The city’s current crisis may forge new relationships among evangelical churches, according to Carl Nelson, director of Transform Minnesota. Founded in the 1960s as the Greater Minneapolis Association of Evangelicals, the group initially focused on organizing prayer. It now puts on leadership conferences for 300–400 churches a year and works to connect ministers and help them develop relationships. The response to the protests is built on individual relationships, he said, like those that grew out of the organization’s civil rights trips.
The “sankofa journeys” take small groups of black and white pastors to landmark sites in Atlanta, Birmingham, Selma, and Memphis. They are expensive and time consuming, but also effective at preparing pastors to work together to address racism, Nelson said.
“In the white evangelical churches, it has created some courageous willpower to say ‘We’re going to press into this,’ even in the face of congregations that sometimes think concern about racism is just a progressive agenda, or even Marxism,” Nelson said. “I’ve seen the churches in the last week build on that existing action and start coming together to say that we have to invest in the institutions that represent communities of color, the communities that were most impacted by the violence and, before that, by the underlying ideological issues that allowed the death of George Floyd to take place.”
On Monday, the ministers also talked about the need to address racism in evangelical churches and the importance of using this moment to spur change in white people. Pastors in the area said they rewrote their sermons last week to address Floyd’s death and the ongoing issues of systemic racism.
At Hope Church, in the suburb of Oakdale, Clay Edens preached about the need to lament racial brokenness, confess racism, and listen and learn from black voices. The congregation prayed in silence for eight minutes and 46 seconds, believed to be the amount of time a Minneapolis police officer put his knee on Floyd’s neck despite Floyd’s pleas that he couldn’t breathe.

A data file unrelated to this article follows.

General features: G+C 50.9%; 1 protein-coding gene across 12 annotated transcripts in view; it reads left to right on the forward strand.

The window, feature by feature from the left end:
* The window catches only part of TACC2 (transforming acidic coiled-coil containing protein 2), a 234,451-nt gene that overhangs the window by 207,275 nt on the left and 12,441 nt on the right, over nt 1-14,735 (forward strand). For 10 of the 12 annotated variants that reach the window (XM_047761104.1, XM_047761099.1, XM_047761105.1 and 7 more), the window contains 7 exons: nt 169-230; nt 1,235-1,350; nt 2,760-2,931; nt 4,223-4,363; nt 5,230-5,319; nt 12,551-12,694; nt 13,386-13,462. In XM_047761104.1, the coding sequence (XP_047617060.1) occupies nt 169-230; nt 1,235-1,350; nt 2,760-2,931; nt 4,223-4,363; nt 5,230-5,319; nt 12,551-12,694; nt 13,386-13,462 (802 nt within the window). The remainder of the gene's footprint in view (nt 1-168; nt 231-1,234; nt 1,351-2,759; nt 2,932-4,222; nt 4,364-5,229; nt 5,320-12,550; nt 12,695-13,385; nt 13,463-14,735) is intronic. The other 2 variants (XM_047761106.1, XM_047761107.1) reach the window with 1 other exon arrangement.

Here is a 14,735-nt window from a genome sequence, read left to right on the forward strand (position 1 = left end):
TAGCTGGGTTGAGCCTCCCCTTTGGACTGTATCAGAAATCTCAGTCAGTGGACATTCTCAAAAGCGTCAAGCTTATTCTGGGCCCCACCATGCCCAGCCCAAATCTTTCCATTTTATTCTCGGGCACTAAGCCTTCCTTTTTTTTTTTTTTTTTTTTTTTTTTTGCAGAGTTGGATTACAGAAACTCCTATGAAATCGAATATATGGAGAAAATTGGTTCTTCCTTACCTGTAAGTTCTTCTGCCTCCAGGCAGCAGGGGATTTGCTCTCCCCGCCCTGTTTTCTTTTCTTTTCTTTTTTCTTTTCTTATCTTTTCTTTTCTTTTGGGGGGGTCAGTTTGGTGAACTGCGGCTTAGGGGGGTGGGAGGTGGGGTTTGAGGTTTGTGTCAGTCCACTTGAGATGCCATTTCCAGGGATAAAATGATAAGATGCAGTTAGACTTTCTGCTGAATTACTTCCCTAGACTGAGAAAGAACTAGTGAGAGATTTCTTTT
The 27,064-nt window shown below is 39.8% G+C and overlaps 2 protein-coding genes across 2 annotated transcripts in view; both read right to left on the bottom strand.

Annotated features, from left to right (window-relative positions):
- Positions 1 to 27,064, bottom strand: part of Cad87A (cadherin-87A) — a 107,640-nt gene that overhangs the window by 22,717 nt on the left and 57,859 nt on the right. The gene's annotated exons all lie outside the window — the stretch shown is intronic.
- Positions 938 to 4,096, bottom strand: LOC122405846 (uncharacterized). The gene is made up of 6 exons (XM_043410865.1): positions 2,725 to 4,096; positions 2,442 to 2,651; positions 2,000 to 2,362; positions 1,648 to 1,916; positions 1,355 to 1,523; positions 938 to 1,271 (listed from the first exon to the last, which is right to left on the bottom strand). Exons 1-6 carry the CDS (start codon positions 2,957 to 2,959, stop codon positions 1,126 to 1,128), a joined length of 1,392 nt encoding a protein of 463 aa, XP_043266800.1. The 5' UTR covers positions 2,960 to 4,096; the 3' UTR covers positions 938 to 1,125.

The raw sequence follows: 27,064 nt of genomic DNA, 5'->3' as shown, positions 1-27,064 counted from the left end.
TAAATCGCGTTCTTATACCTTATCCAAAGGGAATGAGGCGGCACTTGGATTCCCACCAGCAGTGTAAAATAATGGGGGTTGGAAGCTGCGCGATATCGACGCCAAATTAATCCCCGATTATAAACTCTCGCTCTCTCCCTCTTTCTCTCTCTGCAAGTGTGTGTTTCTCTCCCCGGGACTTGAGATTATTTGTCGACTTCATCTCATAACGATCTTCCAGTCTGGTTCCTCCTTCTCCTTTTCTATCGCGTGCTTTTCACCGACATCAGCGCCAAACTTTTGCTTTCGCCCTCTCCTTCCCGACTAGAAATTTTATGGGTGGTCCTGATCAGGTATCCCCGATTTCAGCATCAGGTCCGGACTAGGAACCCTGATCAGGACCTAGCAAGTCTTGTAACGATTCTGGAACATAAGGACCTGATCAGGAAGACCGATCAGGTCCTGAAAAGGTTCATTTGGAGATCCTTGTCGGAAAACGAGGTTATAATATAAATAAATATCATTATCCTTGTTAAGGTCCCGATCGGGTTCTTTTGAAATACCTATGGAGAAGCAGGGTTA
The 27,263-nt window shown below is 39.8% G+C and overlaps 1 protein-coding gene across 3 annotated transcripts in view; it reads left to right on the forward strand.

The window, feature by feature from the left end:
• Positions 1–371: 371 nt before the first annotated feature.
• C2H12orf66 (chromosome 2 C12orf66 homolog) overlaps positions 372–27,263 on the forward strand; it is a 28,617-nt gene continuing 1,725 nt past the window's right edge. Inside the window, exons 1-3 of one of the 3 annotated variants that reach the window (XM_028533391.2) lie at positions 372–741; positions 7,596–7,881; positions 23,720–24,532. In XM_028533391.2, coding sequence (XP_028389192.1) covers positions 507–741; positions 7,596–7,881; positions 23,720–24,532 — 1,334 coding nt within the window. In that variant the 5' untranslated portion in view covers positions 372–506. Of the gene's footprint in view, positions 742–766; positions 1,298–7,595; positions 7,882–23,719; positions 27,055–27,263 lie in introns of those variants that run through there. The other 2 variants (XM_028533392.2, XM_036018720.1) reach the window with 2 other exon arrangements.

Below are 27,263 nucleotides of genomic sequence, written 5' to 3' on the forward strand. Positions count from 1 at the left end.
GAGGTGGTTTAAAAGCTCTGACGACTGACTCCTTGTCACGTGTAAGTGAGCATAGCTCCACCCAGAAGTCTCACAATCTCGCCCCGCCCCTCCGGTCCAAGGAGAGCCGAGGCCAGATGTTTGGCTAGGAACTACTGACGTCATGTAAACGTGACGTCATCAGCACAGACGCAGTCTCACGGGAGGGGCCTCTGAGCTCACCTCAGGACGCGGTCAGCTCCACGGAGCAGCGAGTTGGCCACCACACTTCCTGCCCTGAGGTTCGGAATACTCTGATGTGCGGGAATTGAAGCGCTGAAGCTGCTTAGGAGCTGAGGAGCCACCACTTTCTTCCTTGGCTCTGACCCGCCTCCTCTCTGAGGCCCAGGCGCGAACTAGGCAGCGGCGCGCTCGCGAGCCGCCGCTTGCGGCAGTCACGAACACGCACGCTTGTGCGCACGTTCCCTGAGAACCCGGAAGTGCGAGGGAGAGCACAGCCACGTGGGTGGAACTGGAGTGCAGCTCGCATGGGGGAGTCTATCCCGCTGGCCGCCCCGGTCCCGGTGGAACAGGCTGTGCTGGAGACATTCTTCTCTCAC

“I’m not someone to consistently allow the news to dictate what I preach from the pulpit, but this felt different,” Edens told Christianity Today. “There’s definitely a movement of the Spirit here to open up our eyes to the racism both in our own hearts and in the systems of our country.”
At Woodland Hills, senior pastor Greg Boyd rewrote his sermon as well. He told the pastors gathered on the Monday Zoom call that he was convicted that racism is the responsibility of the white church. If white Christians had loved like Jesus loved, he said, they could have stopped slavery before it began, squelched the Ku Klux Klan, and prevented the laws that instituted racial segregation in America.
“It’s on us,” he said. “And for white folks, the security and familiarity and privilege of the way things have been will lull you to sleep if you don’t have ongoing familiarity with black and brown brothers and sisters in Christ.”
The Minneapolis pastors are hopeful that this new cooperation and coordination will meet the needs of the city in its moment of crisis, but also mark a change for the evangelicals in the area.
“It has to be a turning point. It has to,” Nelson said. “There have to be enough of us in the church to say we’re going in a different direction. We can’t battle our way through this just to return to normal.”